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Maine Zumba Prostitution Case: What's Next?
04/01/2013   Reported By: Patty B. Wight

Now that former Kennebunk Zumba fitness dance instructor Alexis Wright pleaded guilty to charges of prostitution, there are questions about whether she can profit from her crimes, as well as what's next for her alleged clients who face criminal charges. As Patty Wight reports, there is also closure in Wright's business partner Mark Strong's appeal to his conviction.

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Alexis Wright leaves the court house in a file photo taken during the trial.

Since October, Alexis Wright has been facing 106 criminal counts. Most were misdemeanors relating to prostitution, but three were felony counts for tax and welfare fraud. After two days of negotiations, she pleaded guilty on Friday to reduced charges: 20 misdemeanor counts.

"She has to pay, including fines, $58,000," says York County Deputy District Attorney Justina McGettigan. McGettigan says $1,000 of that total is the fine for engaging in prostitution. The rest is Wright's pay back to the state for cheating on her income tax and welfare benefits while she took in about $150,000 from her prostitution business.

Wright will also spend 10-months in jail after her official sentencing in May. McGettigan says prosecutors explored other restrictions as well. "The Attorney General's Office researched whether or not she could be barred from profiting from her crime, and they do not believe that it could be ordered," she says.

That means Wright could profit from a future book, movie or photo deal.

The same day that Wright reached a plea agreement, her former business partner Mark Strong dropped an appeal to his conviction. Strong is currently serving a 20-day jail sentence and must pay $3,000 in fines. His defense attorney, Tina Nadeau, says the decision had nothing to do with Wright's plea agreement, or the merits of Strong's appeal.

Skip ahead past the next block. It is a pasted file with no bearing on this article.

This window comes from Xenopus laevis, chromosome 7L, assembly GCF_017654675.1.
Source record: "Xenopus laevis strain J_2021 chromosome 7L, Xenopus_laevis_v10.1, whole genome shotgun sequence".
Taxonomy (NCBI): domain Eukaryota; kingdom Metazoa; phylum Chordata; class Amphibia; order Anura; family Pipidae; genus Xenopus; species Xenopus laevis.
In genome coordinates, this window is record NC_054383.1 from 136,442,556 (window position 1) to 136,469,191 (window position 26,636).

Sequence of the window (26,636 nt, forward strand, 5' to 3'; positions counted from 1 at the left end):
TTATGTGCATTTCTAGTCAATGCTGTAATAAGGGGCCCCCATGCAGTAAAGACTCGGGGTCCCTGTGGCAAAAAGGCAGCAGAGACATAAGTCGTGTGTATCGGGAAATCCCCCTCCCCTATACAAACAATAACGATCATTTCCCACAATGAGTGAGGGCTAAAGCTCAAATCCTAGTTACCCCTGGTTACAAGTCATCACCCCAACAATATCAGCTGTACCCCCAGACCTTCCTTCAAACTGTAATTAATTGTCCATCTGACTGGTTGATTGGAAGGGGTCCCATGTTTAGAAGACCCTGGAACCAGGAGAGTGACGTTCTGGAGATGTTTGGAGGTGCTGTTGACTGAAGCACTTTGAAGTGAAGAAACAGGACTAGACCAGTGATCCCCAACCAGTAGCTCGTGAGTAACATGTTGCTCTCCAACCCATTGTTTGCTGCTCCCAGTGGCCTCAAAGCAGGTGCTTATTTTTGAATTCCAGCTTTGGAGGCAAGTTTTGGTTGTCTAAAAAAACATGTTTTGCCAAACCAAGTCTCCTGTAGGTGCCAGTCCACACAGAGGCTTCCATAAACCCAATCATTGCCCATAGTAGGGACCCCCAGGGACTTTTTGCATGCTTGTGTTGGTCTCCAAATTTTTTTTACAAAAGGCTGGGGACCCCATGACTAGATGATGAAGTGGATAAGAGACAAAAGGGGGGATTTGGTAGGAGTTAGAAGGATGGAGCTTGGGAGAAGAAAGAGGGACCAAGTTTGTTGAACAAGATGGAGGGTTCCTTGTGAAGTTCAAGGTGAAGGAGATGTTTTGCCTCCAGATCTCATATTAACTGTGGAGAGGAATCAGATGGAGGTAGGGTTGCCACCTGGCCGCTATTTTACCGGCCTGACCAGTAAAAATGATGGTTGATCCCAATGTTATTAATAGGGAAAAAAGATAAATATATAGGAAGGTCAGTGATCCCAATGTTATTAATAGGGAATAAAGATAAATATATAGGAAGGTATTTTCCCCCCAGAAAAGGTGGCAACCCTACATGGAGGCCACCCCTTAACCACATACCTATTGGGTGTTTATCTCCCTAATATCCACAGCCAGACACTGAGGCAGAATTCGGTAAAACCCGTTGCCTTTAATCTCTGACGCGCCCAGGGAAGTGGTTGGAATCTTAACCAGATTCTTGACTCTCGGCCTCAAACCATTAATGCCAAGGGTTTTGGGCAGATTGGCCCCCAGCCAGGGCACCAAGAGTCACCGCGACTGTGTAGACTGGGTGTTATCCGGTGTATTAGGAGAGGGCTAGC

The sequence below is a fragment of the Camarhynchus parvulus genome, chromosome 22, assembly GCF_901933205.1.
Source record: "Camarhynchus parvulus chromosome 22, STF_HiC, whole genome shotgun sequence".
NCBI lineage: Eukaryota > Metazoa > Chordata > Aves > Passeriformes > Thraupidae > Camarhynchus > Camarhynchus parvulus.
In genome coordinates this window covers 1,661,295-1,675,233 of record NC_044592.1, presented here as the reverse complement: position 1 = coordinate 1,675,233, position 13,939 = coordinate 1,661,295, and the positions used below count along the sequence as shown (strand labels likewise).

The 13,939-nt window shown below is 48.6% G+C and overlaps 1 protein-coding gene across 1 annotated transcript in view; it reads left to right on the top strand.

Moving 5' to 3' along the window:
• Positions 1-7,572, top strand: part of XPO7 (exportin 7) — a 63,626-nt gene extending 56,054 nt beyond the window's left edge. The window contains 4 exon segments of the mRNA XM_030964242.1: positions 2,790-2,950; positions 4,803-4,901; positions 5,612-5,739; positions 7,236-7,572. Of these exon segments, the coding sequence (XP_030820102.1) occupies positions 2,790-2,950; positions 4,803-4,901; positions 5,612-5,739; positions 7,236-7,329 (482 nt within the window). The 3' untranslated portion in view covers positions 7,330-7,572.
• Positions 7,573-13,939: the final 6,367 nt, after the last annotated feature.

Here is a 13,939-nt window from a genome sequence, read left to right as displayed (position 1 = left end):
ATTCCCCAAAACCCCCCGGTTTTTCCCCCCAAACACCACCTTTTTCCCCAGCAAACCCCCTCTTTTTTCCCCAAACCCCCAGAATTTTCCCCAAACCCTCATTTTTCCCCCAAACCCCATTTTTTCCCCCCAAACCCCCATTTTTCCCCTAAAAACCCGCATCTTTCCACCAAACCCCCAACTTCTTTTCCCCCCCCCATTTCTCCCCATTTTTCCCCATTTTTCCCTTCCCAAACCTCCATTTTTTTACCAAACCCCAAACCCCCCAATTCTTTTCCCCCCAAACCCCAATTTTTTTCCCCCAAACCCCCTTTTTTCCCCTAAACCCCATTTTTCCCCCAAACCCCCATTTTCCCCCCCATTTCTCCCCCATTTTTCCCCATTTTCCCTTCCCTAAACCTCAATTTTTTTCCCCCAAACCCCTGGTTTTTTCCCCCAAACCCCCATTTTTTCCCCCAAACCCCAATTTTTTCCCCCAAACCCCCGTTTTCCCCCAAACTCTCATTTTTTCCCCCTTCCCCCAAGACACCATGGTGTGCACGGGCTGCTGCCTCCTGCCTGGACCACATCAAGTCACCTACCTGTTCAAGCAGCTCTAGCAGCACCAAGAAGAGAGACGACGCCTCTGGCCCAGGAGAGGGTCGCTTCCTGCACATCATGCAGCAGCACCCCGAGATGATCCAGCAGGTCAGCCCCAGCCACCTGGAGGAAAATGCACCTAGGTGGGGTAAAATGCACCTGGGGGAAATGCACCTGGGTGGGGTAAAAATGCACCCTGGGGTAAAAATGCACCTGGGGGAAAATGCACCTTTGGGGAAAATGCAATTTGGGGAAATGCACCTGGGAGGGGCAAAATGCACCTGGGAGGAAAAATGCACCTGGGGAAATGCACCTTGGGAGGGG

"For various reasons, our client decided that, in order to get on with his life, start the healing process with his family, and among other considerations, that it was the best decision for him," Nadeau says.

Case closed for the major players in the prostitution business. But they had nearly 140 alleged clients, 66 of which have been charged with engaging in prostitution.

"Well I think April is going to be a very active month," says Steve Schwartz, who represents 11 of the alleged clients. He says each case is in different stages: Some are still under investigation, others are scheduled for upcoming plea negotiations, motion hearings, even possible jury trials.

Schwartz says all options are still on the table. But he says, overall, his clients want to stay under the radar. "You know, anything that would allow any of these genetlemen to avoid further public scrutiny would be seen as a positive," he says.

Another lawyer representing four of the alleged clients, Tim Zerillo, says now that Wright's and Strong's cases are over, he predicts many of the cases will work out plea deals.

"Many of my clients were primarily concerned about being called as witnesses in either the Wright or the Strong trial," Zerillo says.

Though it's now possible Wright and Strong could be subpoenaed as witnesses in alleged clients' trials, York County Deputy DA Justina McGettigan says Wright and Strong still have some Fifth Amendment rights that protect them from further incriminating themselves.

McGettigan says the Kennebunk Police Department is now examining evidence against clients who allegedly engaged in prostitution between April 2011 and February 2012. There's a three-year statute of limitations to charge those suspects with a crime.

File photo by Tom Porter.


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